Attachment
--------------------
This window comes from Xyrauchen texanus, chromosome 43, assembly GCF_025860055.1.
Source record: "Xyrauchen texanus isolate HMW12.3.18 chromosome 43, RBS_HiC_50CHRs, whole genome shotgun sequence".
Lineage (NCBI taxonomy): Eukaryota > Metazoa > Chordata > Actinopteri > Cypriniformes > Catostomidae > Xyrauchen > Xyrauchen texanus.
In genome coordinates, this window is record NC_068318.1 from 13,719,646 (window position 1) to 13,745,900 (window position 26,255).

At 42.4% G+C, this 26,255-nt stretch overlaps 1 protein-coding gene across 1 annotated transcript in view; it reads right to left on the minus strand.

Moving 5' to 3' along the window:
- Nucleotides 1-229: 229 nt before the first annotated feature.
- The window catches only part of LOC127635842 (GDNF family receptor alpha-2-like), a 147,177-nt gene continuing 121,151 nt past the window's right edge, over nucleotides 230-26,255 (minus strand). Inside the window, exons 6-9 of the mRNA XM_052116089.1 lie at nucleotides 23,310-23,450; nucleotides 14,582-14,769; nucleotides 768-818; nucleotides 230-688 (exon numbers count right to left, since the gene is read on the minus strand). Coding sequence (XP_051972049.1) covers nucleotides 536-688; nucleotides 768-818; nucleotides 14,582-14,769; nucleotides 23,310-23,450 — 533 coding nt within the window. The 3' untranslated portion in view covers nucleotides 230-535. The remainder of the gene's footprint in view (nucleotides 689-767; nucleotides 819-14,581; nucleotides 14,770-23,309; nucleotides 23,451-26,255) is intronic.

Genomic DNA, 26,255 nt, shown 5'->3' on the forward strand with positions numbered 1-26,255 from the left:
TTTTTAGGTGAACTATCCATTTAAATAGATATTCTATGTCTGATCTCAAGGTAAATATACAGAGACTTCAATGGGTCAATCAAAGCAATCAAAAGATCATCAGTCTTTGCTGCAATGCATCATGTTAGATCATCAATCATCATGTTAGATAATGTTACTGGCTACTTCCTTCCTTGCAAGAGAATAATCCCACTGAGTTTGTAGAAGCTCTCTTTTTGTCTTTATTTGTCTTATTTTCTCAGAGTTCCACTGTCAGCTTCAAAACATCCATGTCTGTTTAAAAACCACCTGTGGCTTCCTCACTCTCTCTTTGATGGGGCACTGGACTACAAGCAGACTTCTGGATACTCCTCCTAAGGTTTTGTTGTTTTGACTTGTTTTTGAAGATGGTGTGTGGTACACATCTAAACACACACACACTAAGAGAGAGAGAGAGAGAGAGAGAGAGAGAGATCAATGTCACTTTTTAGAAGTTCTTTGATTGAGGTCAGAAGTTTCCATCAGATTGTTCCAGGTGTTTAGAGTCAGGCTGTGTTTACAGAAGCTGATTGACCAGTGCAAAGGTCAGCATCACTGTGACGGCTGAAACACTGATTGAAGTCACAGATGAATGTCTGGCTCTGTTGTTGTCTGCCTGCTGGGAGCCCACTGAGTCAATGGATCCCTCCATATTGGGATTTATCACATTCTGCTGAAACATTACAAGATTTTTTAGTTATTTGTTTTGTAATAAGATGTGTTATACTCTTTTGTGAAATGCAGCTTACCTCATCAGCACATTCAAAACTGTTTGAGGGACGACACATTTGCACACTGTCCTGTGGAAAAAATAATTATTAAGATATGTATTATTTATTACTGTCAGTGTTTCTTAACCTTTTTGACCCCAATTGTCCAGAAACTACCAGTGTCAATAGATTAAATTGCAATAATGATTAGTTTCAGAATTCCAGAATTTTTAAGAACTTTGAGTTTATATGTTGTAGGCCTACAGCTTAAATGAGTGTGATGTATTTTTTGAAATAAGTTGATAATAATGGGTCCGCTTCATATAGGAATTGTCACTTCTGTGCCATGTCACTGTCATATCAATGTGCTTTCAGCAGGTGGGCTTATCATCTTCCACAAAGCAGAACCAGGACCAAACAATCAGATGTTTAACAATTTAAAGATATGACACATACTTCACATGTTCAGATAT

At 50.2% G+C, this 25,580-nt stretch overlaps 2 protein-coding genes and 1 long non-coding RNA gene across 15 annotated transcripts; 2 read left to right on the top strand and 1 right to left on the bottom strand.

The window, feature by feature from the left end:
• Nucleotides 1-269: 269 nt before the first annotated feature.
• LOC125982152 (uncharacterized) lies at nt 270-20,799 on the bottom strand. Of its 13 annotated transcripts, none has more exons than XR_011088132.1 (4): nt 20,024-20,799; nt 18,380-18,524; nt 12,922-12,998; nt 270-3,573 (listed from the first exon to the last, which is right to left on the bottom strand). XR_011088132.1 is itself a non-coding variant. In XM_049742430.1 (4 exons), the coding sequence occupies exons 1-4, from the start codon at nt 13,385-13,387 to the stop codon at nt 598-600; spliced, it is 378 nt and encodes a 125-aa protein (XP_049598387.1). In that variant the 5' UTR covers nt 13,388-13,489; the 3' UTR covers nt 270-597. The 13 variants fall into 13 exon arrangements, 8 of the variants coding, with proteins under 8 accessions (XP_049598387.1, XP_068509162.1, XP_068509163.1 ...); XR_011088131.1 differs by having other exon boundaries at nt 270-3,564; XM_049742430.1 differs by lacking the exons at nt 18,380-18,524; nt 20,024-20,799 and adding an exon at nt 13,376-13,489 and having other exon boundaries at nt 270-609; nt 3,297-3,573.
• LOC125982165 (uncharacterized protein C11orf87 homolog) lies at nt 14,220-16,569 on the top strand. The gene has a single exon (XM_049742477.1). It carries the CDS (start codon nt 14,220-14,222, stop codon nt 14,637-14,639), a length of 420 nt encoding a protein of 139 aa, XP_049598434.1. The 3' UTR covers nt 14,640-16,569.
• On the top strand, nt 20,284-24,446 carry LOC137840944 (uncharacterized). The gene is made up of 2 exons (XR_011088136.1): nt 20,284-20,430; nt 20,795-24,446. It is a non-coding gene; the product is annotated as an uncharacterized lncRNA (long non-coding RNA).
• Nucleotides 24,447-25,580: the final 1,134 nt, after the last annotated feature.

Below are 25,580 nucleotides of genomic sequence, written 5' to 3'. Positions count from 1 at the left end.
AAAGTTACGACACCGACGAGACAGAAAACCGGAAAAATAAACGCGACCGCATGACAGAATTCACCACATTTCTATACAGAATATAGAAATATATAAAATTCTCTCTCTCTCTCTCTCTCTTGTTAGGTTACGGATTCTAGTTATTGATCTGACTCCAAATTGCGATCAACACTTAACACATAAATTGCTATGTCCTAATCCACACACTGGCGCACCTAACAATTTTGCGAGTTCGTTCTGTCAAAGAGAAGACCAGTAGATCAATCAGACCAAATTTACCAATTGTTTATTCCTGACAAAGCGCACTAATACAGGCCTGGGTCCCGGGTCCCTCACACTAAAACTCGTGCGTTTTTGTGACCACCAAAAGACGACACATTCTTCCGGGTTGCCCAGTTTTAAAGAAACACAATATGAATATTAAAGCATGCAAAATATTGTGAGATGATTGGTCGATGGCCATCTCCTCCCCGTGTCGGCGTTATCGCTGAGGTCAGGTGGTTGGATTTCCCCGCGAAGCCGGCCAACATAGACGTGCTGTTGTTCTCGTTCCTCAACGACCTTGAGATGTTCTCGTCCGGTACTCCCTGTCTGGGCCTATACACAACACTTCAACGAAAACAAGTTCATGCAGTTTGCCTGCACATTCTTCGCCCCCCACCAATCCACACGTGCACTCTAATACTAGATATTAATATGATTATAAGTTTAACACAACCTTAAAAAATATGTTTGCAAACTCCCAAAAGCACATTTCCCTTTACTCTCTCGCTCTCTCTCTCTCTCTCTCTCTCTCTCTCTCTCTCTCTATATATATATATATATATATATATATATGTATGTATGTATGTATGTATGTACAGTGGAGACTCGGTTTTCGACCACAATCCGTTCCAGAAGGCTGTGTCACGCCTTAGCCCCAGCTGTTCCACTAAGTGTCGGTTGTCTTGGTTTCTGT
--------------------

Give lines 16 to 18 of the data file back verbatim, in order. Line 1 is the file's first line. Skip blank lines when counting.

• On the top strand, nt 20,284-24,446 carry LOC137840944 (uncharacterized). The gene is made up of 2 exons (XR_011088136.1): nt 20,284-20,430; nt 20,795-24,446. It is a non-coding gene; the product is annotated as an uncharacterized lncRNA (long non-coding RNA).
• Nucleotides 24,447-25,580: the final 1,134 nt, after the last annotated feature.

Below are 25,580 nucleotides of genomic sequence, written 5' to 3'. Positions count from 1 at the left end.